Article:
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The Independent Online
One hundred years ago today, on 21 August 1895, Wilhelm Steinitz defeated the Russian champion, Mikhail Chigorin, in the great international tournament at Hastings. Chigorin slipped from first place in the tournament and Emanuel Lasker took the lead.

It was an important day in the history of the world championship title. When the young Lasker defeated Steinitz in 1894, there was a view, loudly trumpeted by the great German champion, Dr Siegbert Tarrasch, that the correct title for Lasker was "world matchplay champion". Another title of "world tournament champion" was needed, he argued, to recognise the man whose results were consistently best in the world of tournament play. And who more worthy than the winner of Breslau 1889, Manchester 1890, Dresden 1892 and Leipzig 1894 - Tarrasch himself.

But the good doctor could only finish fourth at Hastings behind Pillsbury, Chigorin and Lasker. Those four, together with Steinitz, who finished fifth, were all invited to a showdown "Match-Tournament" at St Petersburg at the end of 1895. Tarrasch pleaded pressure of work and dropped out, then Lasker won the event so convincingly that the issue of his rights to the title of world championship never came up again.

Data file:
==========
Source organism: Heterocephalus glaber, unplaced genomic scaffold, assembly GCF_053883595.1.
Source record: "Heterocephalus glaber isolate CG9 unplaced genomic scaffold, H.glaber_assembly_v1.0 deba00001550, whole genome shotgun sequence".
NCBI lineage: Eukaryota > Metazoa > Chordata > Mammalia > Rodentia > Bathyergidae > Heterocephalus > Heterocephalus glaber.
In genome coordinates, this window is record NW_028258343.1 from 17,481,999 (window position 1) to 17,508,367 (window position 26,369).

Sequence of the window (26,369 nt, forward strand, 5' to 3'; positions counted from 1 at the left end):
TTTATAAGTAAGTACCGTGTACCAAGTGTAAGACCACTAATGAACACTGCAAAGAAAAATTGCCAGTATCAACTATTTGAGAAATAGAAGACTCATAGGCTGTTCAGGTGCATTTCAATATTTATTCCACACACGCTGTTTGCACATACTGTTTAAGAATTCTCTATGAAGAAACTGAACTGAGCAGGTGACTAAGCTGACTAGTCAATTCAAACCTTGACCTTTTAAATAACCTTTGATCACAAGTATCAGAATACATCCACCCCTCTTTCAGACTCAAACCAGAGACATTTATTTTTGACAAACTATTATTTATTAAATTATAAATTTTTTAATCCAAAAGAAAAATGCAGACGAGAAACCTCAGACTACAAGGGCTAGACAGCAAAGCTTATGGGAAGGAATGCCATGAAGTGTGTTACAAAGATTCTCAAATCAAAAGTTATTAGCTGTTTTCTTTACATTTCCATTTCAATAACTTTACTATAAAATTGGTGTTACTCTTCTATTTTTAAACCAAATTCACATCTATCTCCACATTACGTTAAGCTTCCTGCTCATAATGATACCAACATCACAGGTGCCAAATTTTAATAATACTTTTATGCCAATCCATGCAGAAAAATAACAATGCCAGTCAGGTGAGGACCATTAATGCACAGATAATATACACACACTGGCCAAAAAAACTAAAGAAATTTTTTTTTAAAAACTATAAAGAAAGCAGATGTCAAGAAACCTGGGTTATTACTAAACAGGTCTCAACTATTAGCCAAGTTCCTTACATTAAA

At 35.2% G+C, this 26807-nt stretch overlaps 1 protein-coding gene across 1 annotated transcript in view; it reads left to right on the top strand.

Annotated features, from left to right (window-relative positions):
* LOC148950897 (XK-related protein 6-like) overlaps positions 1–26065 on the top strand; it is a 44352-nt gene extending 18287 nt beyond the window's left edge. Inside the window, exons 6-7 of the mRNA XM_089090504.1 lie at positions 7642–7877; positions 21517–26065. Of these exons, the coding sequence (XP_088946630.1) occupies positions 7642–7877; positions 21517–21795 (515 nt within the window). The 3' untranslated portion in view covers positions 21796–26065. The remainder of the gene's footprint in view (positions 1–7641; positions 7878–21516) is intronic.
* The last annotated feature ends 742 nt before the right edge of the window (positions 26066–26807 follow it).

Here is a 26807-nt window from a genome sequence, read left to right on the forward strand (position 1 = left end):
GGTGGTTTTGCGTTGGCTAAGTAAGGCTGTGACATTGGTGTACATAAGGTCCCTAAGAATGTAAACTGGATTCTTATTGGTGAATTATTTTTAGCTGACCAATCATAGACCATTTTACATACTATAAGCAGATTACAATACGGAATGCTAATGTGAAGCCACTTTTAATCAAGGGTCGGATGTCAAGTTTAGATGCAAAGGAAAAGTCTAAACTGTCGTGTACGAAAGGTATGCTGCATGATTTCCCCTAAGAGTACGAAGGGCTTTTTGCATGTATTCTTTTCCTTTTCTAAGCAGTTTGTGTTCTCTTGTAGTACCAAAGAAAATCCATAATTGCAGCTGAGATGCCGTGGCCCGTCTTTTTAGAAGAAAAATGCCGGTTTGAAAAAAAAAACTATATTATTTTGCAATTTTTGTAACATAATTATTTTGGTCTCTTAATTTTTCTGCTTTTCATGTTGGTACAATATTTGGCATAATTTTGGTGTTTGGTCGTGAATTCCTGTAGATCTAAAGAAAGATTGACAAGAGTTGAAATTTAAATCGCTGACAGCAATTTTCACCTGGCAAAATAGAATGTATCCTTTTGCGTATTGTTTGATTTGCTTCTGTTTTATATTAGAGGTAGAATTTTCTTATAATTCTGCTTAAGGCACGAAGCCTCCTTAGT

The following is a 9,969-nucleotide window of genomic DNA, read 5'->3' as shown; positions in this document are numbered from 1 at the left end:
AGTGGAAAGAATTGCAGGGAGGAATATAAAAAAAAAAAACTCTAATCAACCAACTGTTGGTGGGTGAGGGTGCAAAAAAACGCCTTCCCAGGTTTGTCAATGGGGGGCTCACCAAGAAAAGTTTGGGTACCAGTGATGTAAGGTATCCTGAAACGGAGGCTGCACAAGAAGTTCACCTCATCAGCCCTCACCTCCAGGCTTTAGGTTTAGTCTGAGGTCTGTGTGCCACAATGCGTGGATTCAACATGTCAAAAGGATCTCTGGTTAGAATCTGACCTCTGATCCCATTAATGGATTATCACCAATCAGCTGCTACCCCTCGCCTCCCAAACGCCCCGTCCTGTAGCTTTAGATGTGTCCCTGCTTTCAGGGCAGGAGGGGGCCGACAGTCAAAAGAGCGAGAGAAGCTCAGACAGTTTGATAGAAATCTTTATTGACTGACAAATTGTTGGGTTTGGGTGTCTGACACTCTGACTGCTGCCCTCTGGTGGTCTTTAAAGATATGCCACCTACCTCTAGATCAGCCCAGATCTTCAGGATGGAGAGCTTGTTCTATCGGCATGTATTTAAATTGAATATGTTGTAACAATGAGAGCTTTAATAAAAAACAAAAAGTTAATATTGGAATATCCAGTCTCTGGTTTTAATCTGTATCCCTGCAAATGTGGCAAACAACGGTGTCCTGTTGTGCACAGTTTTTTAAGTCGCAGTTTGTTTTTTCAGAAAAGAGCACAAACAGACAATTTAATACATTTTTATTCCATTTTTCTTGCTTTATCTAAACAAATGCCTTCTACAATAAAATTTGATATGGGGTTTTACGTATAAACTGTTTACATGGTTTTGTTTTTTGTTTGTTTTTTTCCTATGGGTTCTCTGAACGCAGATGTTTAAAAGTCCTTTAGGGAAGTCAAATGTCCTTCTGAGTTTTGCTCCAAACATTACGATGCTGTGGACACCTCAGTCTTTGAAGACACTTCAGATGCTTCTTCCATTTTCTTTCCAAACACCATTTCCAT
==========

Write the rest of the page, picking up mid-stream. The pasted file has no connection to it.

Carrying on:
The game that we began with was one of many fine contests between one of the last of the old romantics and the new scientific school of Steinitz. Chigorin, true to type, played the Evan's Gambit; Steinitz, just as loyal to his own beliefs, took all the pawns thrown at him and defended imaginatively.

Instead of 15.Qa6+, White should have played 15.Nxe5 when Bxc5 loses to 16.Qa6+ Kb8 17.Nxc6+, while 15...Nd7 is met by 16.Nxc6+. In the game, White won the exchange for two pawns, but the endgame was always good for Black. 27...Ra8! was a fine move. As Lasker himself wrote: "A rook being very well qualified to support advancing pawns and to check the advance of the hostile king, it is judicious play to avoid its exchange for the present." Here are the moves, White Chigorin, Black Steinitz:

1 e4 e5 24 Nxd8+ Rxd8

2 Nf3 Nc6 25 a3 c5

3 Bc4 Bc5 26 f3 Kc6

4 b4 Bxb4 27 Rfd1 Ra8

5 c3 Ba5 28 Kf2 Ra5

6 0-0 d6 29 Ke3 h5

7 d4 exd4 30 Kd2 b4

8 cxd4 Nf6 31 axb4 Rxb4

9 e5 dxe5 32 Rdb1 Rxb1

10 Ba3 Be6 33 Rxb1 b5

11 Bb5 Qd5 34 Ra1 b4

12 Qa4 0-0-0 35 Kc2 Kd5

13 Bxc6 bxc6 36 Rd1+ Kc4

14 Bc5 Bb6 37 Rd8 Bd5

15 Qa6+ Kb8 38 h4 Kd4

16 Ne5 Nd7 39 Rb8 Be6

17 Nc3 Nxc5 40 Rb7 g6

18 Qe2 Qd6 41 Rb5 b3+

19 dxc5 Qxc5 42 Kb2 c4

20 Na4 Qb5 43 Rb4 Kd3

21 Qxb5 cxb5 44 Rb6 c3+

22 Nxb6 axb6 45 Kb1 Ke3

23 Nc6+ Kb7 White resigns